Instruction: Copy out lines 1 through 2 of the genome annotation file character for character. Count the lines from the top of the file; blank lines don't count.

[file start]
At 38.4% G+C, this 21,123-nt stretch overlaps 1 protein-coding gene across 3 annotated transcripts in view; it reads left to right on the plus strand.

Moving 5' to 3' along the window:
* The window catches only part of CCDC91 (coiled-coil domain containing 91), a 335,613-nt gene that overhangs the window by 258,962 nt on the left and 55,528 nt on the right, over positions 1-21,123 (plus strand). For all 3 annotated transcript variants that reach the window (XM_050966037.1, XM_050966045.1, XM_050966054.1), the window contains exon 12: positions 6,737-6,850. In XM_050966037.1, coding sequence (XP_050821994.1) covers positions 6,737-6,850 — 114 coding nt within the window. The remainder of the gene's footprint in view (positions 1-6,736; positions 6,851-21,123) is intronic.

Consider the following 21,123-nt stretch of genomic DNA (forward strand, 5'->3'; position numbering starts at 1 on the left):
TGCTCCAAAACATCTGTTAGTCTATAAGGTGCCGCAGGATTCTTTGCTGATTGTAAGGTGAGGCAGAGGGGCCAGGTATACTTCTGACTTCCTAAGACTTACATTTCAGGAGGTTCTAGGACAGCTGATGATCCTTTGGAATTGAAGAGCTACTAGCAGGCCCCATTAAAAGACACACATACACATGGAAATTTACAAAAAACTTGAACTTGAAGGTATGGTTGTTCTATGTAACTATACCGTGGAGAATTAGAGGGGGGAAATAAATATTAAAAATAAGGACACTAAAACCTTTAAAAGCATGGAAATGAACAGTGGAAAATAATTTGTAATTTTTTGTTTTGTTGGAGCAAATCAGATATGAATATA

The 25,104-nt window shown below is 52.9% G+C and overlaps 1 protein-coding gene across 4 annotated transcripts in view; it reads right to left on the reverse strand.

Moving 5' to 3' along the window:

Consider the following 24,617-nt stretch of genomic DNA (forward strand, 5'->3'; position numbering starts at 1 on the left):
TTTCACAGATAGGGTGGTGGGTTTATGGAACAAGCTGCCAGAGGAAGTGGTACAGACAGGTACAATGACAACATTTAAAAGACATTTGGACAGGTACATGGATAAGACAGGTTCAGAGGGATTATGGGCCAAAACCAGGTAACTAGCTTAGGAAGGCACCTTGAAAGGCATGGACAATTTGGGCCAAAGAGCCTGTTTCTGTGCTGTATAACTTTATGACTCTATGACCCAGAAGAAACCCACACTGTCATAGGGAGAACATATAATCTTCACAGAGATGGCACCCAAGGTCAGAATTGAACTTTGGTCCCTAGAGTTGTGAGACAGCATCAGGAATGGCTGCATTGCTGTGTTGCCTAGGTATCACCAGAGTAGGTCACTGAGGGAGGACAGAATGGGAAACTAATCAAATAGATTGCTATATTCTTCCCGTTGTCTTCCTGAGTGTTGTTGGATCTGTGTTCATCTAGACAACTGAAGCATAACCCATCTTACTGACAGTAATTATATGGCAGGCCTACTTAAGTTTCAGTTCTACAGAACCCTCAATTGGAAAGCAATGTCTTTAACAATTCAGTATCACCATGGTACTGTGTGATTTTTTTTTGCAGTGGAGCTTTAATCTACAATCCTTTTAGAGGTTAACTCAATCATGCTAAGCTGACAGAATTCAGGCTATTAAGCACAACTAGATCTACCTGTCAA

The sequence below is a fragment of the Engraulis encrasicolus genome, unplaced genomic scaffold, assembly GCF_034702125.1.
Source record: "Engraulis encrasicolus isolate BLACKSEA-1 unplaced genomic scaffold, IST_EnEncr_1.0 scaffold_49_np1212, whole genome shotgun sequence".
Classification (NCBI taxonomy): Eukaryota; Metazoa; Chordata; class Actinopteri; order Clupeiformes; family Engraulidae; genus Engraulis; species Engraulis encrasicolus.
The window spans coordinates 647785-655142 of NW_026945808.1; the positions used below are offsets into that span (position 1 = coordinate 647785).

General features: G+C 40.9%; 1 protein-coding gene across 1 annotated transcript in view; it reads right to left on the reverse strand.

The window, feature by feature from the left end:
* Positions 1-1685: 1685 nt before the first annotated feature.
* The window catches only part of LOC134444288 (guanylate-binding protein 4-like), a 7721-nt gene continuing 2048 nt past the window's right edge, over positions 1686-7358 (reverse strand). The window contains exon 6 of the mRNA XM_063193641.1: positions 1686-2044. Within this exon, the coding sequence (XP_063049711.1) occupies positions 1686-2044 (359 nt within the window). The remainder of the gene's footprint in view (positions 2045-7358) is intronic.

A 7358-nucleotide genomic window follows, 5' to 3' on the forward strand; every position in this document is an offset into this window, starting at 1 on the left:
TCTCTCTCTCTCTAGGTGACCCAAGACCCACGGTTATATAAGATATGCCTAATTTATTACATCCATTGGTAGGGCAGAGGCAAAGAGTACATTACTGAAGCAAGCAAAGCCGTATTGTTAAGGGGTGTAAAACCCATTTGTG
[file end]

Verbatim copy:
At 38.4% G+C, this 21,123-nt stretch overlaps 1 protein-coding gene across 3 annotated transcripts in view; it reads left to right on the plus strand.

Moving 5' to 3' along the window: